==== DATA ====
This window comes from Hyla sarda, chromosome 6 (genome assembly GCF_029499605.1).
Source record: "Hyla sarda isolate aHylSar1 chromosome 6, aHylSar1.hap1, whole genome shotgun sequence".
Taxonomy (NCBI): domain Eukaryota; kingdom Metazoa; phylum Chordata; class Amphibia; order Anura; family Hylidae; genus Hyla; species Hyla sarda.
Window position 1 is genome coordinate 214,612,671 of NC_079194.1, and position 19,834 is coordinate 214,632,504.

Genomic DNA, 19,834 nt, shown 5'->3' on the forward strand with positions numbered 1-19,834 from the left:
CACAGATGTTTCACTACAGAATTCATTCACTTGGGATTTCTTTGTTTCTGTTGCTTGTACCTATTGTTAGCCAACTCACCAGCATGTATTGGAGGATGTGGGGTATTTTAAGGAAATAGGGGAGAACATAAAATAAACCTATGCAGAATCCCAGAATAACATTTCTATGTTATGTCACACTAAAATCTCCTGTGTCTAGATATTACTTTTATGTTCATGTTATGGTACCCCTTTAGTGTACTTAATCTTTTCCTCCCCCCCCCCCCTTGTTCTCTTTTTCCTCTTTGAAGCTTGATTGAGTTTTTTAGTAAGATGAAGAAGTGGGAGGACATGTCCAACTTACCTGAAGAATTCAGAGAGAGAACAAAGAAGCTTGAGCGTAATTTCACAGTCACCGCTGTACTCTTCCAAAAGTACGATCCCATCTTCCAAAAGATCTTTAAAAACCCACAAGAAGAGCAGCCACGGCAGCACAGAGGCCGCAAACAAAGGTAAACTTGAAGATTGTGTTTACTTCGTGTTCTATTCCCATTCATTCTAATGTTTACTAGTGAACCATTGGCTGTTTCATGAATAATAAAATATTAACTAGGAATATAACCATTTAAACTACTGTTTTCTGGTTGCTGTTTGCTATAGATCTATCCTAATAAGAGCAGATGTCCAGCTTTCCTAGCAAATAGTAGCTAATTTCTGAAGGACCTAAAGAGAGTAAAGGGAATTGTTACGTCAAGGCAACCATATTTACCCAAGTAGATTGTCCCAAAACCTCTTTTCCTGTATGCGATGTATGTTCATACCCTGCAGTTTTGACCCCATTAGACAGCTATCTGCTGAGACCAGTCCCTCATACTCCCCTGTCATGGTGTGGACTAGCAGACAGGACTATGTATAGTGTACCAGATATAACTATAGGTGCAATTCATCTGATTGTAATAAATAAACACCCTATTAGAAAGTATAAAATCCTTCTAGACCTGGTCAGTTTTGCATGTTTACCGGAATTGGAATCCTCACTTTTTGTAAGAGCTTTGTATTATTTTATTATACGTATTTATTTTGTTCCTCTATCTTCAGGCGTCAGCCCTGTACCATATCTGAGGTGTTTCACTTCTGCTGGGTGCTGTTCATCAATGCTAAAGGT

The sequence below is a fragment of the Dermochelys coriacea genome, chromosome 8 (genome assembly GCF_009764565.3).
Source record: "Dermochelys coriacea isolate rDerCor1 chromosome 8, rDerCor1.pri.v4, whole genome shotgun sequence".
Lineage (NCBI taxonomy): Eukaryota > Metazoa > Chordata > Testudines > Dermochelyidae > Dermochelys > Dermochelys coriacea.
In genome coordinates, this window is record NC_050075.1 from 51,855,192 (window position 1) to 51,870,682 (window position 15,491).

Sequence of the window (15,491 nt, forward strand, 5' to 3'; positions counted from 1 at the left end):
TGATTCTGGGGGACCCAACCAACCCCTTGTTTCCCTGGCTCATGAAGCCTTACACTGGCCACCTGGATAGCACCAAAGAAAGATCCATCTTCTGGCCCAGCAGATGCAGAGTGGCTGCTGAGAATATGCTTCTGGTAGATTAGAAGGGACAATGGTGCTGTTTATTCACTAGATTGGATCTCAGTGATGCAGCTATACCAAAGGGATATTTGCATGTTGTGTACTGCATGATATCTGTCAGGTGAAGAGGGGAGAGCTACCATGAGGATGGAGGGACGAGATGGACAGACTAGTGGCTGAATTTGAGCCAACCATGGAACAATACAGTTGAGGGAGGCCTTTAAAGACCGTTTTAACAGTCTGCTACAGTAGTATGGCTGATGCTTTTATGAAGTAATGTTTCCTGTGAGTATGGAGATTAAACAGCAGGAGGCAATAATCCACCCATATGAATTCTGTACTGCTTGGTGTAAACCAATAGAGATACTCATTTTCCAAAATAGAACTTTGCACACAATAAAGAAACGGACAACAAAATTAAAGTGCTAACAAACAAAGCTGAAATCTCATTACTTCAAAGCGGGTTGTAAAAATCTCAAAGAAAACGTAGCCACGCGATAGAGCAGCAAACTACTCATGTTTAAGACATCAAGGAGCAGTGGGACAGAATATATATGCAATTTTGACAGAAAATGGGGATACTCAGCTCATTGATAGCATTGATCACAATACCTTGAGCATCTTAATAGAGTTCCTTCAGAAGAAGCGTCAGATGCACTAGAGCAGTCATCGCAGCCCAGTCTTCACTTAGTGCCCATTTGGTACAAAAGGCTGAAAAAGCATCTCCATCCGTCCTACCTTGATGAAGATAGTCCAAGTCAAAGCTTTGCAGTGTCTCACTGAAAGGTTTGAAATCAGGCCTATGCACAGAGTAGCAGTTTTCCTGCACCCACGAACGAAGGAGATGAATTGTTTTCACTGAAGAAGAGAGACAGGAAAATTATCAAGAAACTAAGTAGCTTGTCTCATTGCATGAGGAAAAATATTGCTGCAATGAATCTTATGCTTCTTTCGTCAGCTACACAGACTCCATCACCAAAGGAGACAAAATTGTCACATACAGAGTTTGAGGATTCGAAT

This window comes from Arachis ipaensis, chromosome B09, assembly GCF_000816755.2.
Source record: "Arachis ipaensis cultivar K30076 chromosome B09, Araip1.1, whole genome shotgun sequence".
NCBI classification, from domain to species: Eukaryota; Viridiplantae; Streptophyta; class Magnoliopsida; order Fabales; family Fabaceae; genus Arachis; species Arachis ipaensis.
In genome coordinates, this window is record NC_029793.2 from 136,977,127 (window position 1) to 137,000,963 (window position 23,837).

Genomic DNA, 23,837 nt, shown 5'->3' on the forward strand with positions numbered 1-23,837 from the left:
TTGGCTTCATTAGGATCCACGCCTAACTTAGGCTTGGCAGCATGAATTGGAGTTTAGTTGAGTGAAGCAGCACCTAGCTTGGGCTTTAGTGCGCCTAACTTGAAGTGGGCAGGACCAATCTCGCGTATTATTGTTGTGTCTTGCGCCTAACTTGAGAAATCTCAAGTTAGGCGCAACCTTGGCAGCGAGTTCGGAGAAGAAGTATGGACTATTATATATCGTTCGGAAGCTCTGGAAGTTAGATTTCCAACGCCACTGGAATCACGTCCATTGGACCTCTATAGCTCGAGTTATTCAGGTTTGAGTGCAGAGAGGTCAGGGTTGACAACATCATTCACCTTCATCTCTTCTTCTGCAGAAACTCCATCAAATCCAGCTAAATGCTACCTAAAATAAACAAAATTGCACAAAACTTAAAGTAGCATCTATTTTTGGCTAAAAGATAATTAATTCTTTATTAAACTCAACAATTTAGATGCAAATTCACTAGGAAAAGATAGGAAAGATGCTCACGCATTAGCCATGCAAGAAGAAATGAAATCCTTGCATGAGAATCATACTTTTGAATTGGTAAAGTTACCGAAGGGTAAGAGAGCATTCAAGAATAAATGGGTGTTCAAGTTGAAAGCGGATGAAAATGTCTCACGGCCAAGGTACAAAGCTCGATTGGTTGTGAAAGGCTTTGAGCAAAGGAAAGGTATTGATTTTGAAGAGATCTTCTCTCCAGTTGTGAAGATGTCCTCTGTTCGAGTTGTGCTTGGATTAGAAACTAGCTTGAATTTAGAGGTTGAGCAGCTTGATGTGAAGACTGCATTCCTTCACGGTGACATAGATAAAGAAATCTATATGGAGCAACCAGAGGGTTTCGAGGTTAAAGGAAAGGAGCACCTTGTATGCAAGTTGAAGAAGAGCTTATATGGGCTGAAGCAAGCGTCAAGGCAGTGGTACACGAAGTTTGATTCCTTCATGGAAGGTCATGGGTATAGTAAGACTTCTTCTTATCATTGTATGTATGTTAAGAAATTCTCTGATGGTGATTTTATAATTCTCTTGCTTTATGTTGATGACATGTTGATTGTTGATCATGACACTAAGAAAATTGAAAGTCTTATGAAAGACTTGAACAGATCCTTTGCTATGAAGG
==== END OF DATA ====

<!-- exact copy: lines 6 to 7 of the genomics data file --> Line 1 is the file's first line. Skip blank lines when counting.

CACAGATGTTTCACTACAGAATTCATTCACTTGGGATTTCTTTGTTTCTGTTGCTTGTACCTATTGTTAGCCAACTCACCAGCATGTATTGGAGGATGTGGGGTATTTTAAGGAAATAGGGGAGAACATAAAATAAACCTATGCAGAATCCCAGAATAACATTTCTATGTTATGTCACACTAAAATCTCCTGTGTCTAGATATTACTTTTATGTTCATGTTATGGTACCCCTTTAGTGTACTTAATCTTTTCCTCCCCCCCCCCCCTTGTTCTCTTTTTCCTCTTTGAAGCTTGATTGAGTTTTTTAGTAAGATGAAGAAGTGGGAGGACATGTCCAACTTACCTGAAGAATTCAGAGAGAGAACAAAGAAGCTTGAGCGTAATTTCACAGTCACCGCTGTACTCTTCCAAAAGTACGATCCCATCTTCCAAAAGATCTTTAAAAACCCACAAGAAGAGCAGCCACGGCAGCACAGAGGCCGCAAACAAAGGTAAACTTGAAGATTGTGTTTACTTCGTGTTCTATTCCCATTCATTCTAATGTTTACTAGTGAACCATTGGCTGTTTCATGAATAATAAAATATTAACTAGGAATATAACCATTTAAACTACTGTTTTCTGGTTGCTGTTTGCTATAGATCTATCCTAATAAGAGCAGATGTCCAGCTTTCCTAGCAAATAGTAGCTAATTTCTGAAGGACCTAAAGAGAGTAAAGGGAATTGTTACGTCAAGGCAACCATATTTACCCAAGTAGATTGTCCCAAAACCTCTTTTCCTGTATGCGATGTATGTTCATACCCTGCAGTTTTGACCCCATTAGACAGCTATCTGCTGAGACCAGTCCCTCATACTCCCCTGTCATGGTGTGGACTAGCAGACAGGACTATGTATAGTGTACCAGATATAACTATAGGTGCAATTCATCTGATTGTAATAAATAAACACCCTATTAGAAAGTATAAAATCCTTCTAGACCTGGTCAGTTTTGCATGTTTACCGGAATTGGAATCCTCACTTTTTGTAAGAGCTTTGTATTATTTTATTATACGTATTTATTTTGTTCCTCTATCTTCAGGCGTCAGCCCTGTACCATATCTGAGGTGTTTCACTTCTGCTGGGTGCTGTTCATCAATGCTAAAGGT

The sequence below is a fragment of the Dermochelys coriacea genome, chromosome 8 (genome assembly GCF_009764565.3).